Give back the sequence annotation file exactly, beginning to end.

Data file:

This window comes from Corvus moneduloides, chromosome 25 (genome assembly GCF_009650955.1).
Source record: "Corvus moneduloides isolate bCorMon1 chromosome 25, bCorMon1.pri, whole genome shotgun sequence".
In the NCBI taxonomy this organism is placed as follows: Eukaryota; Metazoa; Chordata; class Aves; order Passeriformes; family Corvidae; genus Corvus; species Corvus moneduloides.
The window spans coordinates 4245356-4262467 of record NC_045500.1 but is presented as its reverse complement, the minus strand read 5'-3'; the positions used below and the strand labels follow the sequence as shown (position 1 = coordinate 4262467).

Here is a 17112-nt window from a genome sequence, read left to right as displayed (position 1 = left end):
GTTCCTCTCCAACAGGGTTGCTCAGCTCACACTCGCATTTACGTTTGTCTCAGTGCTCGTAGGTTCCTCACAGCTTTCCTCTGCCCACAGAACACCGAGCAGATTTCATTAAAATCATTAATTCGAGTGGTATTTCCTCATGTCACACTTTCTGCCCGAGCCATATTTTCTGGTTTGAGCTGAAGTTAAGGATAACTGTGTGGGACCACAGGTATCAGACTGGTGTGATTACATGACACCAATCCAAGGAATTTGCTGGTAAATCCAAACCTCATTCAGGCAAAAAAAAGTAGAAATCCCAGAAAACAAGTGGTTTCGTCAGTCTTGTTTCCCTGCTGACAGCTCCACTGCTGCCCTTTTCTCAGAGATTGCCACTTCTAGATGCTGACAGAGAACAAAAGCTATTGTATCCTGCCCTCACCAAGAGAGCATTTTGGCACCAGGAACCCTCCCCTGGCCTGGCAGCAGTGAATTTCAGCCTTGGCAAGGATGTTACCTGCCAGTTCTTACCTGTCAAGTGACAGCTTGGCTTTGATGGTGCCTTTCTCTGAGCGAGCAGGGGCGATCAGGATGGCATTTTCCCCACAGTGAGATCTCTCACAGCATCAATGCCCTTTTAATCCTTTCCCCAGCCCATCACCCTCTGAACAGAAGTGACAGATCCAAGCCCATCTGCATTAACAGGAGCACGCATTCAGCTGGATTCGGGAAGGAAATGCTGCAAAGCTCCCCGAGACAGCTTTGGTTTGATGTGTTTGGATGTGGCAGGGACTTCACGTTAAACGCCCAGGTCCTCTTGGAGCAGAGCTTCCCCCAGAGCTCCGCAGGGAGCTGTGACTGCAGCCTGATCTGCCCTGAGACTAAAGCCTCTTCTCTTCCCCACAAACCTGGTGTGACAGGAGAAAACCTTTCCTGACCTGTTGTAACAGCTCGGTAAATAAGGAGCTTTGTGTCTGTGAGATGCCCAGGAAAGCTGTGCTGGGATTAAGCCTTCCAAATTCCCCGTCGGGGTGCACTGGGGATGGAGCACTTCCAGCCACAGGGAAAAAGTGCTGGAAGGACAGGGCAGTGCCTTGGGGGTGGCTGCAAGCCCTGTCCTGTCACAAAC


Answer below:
This window comes from Corvus moneduloides, chromosome 25 (genome assembly GCF_009650955.1).
Source record: "Corvus moneduloides isolate bCorMon1 chromosome 25, bCorMon1.pri, whole genome shotgun sequence".
In the NCBI taxonomy this organism is placed as follows: Eukaryota; Metazoa; Chordata; class Aves; order Passeriformes; family Corvidae; genus Corvus; species Corvus moneduloides.
The window spans coordinates 4245356-4262467 of record NC_045500.1 but is presented as its reverse complement, the minus strand read 5'-3'; the positions used below and the strand labels follow the sequence as shown (position 1 = coordinate 4262467).

Here is a 17112-nt window from a genome sequence, read left to right as displayed (position 1 = left end):
GTTCCTCTCCAACAGGGTTGCTCAGCTCACACTCGCATTTACGTTTGTCTCAGTGCTCGTAGGTTCCTCACAGCTTTCCTCTGCCCACAGAACACCGAGCAGATTTCATTAAAATCATTAATTCGAGTGGTATTTCCTCATGTCACACTTTCTGCCCGAGCCATATTTTCTGGTTTGAGCTGAAGTTAAGGATAACTGTGTGGGACCACAGGTATCAGACTGGTGTGATTACATGACACCAATCCAAGGAATTTGCTGGTAAATCCAAACCTCATTCAGGCAAAAAAAAGTAGAAATCCCAGAAAACAAGTGGTTTCGTCAGTCTTGTTTCCCTGCTGACAGCTCCACTGCTGCCCTTTTCTCAGAGATTGCCACTTCTAGATGCTGACAGAGAACAAAAGCTATTGTATCCTGCCCTCACCAAGAGAGCATTTTGGCACCAGGAACCCTCCCCTGGCCTGGCAGCAGTGAATTTCAGCCTTGGCAAGGATGTTACCTGCCAGTTCTTACCTGTCAAGTGACAGCTTGGCTTTGATGGTGCCTTTCTCTGAGCGAGCAGGGGCGATCAGGATGGCATTTTCCCCACAGTGAGATCTCTCACAGCATCAATGCCCTTTTAATCCTTTCCCCAGCCCATCACCCTCTGAACAGAAGTGACAGATCCAAGCCCATCTGCATTAACAGGAGCACGCATTCAGCTGGATTCGGGAAGGAAATGCTGCAAAGCTCCCCGAGACAGCTTTGGTTTGATGTGTTTGGATGTGGCAGGGACTTCACGTTAAACGCCCAGGTCCTCTTGGAGCAGAGCTTCCCCCAGAGCTCCGCAGGGAGCTGTGACTGCAGCCTGATCTGCCCTGAGACTAAAGCCTCTTCTCTTCCCCACAAACCTGGTGTGACAGGAGAAAACCTTTCCTGACCTGTTGTAACAGCTCGGTAAATAAGGAGCTTTGTGTCTGTGAGATGCCCAGGAAAGCTGTGCTGGGATTAAGCCTTCCAAATTCCCCGTCGGGGTGCACTGGGGATGGAGCACTTCCAGCCACAGGGAAAAAGTGCTGGAAGGACAGGGCAGTGCCTTGGGGGTGGCTGCAAGCCCTGTCCTGTCACAAAC